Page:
//Pick a random char number between 0 and the second-last before the dot
  var randChar = Math.floor(Math.random() * (str.split(".")[0].length - 1));
  //Store the character to swap
  var swapChar = splitStr[randChar + 1];
  //Swap the characters
  splitStr[randChar + 1] = splitStr[randChar];
  splitStr[randChar] = swapChar;
  //Join and return the array as a string
  return splitStr.join("");


Duplicate a random character within the domain.

function dupeChars(str) {
  //Split string into array of chars
  var splitStr = str.split("");
  //Pick a random char number between 0 and the last before the dot
  var randChar = Math.floor(Math.random() * str.split(".")[0].length);
  //Duplicate character at index
  splitStr.splice(randChar, 0, splitStr[randChar]);
  //Join and return the array as a string
  return splitStr.join("");


Delete a random character within the domain.

function delChars(str) {
  //Split string into array of chars
  var splitStr = str.split("");
  //Pick a random char number between 0 ad the last before the dot
  var randChar = Math.floor(Math.random() * str.split(".")[0].length);
  //Remove character at index
  splitStr[randChar] = "";
  //Join and return the array as a string
  return splitStr.join("");

Content Security Policy and Subresource Integrity

One of the primary considerations in creating the app was security. Specifically, ensuring that the app is compliant with the extremely tight Content Security Policy (CSP) that is present on my site. I used the per-page policy features described in the article linked above to enable JavaScript just for the page that the app runs on, and nowhere else on the site.

The custom Content Security Policy directives are specified in the PHP code for the app page, resulting in the default site-wide header being built upon to allow JavaScript to run on the app page only:

content_security_policy(["script-src" => "'self'", "require-sri-for" => "script"]);

All JavaScript code is loaded from my own site (on the same origin), so I do not need to whitelist any third-party sources. JavaScript event listeners are used to listen for clicks on interactive elements in the DOM (buttons), instead of using the traditional HTML 'onclick=' attribute.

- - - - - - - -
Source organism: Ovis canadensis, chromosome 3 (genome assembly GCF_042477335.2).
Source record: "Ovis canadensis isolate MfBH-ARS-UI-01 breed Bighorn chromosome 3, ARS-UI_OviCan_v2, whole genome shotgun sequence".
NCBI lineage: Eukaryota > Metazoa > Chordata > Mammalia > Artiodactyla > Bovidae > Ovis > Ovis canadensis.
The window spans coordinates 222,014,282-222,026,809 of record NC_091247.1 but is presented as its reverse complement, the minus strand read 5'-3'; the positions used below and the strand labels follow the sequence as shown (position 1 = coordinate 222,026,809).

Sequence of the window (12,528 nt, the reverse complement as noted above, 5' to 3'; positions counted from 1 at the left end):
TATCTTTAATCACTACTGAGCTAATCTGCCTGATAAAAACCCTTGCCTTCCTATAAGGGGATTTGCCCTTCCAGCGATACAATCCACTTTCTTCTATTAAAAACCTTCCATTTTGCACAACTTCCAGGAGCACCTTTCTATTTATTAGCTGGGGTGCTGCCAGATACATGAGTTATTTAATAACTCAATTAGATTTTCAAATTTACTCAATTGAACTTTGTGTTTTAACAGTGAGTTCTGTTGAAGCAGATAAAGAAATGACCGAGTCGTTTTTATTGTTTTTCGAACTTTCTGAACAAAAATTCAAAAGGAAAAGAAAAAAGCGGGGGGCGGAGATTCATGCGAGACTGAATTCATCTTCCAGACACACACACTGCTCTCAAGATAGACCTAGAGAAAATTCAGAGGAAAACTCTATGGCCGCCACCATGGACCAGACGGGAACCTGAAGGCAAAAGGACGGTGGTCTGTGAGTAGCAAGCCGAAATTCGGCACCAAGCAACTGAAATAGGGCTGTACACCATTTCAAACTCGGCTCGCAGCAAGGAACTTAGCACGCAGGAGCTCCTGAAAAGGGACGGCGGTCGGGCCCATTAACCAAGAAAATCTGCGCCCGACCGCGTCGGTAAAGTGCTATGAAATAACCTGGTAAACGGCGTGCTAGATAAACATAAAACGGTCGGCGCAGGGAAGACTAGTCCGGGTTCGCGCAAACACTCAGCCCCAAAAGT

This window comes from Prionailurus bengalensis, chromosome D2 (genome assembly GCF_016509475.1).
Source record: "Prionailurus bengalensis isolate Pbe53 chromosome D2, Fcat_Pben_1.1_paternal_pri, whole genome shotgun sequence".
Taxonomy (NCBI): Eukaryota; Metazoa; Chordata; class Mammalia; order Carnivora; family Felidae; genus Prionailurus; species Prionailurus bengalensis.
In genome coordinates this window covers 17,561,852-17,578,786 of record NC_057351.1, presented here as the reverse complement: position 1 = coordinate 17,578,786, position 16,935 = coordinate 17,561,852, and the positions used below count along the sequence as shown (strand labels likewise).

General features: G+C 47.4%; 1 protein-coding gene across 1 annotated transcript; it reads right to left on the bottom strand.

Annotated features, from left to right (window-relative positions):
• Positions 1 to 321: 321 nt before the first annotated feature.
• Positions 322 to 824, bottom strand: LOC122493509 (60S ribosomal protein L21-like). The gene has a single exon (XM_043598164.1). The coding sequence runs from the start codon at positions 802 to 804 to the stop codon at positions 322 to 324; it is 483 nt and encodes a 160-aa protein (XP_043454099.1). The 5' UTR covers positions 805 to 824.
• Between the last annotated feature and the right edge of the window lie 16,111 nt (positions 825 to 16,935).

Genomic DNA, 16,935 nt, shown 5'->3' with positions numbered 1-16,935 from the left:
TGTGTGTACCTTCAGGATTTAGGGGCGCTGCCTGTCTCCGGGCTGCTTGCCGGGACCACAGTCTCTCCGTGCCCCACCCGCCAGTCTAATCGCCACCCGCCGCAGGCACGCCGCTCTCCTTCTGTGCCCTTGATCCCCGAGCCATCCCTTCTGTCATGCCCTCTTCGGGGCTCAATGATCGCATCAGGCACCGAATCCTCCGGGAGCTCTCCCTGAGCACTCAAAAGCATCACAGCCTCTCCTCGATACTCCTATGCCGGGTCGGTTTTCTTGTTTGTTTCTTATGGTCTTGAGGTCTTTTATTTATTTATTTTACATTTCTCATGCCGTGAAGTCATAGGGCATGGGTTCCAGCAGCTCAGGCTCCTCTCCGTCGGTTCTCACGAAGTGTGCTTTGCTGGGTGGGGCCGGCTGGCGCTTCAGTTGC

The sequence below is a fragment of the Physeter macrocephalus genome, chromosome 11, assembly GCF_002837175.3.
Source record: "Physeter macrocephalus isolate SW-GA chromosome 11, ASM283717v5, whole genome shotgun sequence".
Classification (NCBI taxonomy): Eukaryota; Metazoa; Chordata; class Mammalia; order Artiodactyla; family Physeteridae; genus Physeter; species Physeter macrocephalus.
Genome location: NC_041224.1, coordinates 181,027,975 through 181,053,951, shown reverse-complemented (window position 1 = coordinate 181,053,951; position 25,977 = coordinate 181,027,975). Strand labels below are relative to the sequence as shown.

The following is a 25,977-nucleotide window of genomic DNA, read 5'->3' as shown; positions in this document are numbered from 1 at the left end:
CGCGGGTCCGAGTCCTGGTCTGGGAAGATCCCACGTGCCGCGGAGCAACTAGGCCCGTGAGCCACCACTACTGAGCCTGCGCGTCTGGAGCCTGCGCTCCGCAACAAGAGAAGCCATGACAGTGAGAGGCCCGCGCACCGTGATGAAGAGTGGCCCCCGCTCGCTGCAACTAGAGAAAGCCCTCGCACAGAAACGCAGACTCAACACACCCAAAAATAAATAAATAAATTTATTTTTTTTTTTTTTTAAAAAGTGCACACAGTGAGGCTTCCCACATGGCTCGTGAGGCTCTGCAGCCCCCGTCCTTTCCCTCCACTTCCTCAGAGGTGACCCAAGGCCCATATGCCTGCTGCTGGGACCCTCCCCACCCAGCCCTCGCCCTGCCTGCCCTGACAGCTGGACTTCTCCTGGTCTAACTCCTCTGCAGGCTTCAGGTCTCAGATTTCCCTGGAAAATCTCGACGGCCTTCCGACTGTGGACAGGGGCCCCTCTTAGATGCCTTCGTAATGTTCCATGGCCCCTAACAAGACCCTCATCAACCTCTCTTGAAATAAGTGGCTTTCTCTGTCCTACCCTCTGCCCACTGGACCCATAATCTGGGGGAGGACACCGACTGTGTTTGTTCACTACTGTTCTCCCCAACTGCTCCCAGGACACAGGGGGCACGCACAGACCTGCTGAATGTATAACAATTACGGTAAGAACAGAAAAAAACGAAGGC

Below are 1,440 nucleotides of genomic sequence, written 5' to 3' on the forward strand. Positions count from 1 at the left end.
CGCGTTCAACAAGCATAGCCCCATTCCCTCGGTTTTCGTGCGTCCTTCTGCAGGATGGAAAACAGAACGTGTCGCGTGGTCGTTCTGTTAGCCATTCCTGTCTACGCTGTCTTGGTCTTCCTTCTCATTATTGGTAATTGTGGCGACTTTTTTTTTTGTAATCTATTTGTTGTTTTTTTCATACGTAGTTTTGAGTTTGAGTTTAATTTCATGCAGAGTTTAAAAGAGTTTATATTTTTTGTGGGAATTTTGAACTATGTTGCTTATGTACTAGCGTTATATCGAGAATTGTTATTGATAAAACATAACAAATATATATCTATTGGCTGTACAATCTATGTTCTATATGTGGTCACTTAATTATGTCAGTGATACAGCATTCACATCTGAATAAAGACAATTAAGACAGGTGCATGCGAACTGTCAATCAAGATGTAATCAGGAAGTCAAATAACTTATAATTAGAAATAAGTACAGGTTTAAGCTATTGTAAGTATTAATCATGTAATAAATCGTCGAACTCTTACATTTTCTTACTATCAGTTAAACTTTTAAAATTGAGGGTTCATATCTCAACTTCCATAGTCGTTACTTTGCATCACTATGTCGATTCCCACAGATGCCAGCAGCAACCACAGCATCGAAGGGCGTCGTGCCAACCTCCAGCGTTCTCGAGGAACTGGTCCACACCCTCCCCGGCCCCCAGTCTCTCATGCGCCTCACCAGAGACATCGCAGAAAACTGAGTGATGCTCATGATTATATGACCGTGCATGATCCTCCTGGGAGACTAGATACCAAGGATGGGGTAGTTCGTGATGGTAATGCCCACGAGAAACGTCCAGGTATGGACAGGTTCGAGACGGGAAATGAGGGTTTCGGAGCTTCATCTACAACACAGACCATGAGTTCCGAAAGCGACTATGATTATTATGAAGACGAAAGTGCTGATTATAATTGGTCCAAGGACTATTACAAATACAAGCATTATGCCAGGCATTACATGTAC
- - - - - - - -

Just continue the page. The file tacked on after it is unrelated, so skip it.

var eventListeners = [
  ["answer-button-lookalike", answerLookalike],
  ["answer-button-real", answerReal],
  ["disclaimer-accept-button", startApp],
  ["next-button-input", nextRound],
  ["restart-button", resetApp],
  ["start-button", startApp]
function createEventListeners(eventListener) {
  document.getElementById(eventListener[0]).addEventListener("click", eventListener[1]);

The integrity of the code is also verified using Subresource Integrity (SRI), and the require-sri-for CSP directive is used to ensure that script can only run if it has passed an SRI check (require-sri-for is not yet widely supported in modern browsers, but is a draft feature that will be supported in the future).

The PHP page for the app includes the 'integrity=' attribute, as well as a SHA-384 hash (binary hash output encoded in base 64) of the JavaScript source file:

<script src="lookalike-domains-test.js" integrity="sha384-PCCWbBnQRkcTkpyxLGiE/cHP59k0eimC5MLmUDujpwdCr3rKjcmnET5QstKOFgA4"></script>

For reference, hashes for use with SRI can be generated using the following:

$ openssl dgst -sha384 -binary file.js | base64

Each time the file changes, you'll need to generate a new hash and update the HTML 'integrity=' attribute(s).


Overall I am very happy with the outcome of this project, and it has been a good opportunity to develop using JavaScript, which is not a language I usually use.

If you have any questions or feedback, you are welcome to get in touch.

This article is licensed under a Creative Commons Attribution-ShareAlike 4.0 International License.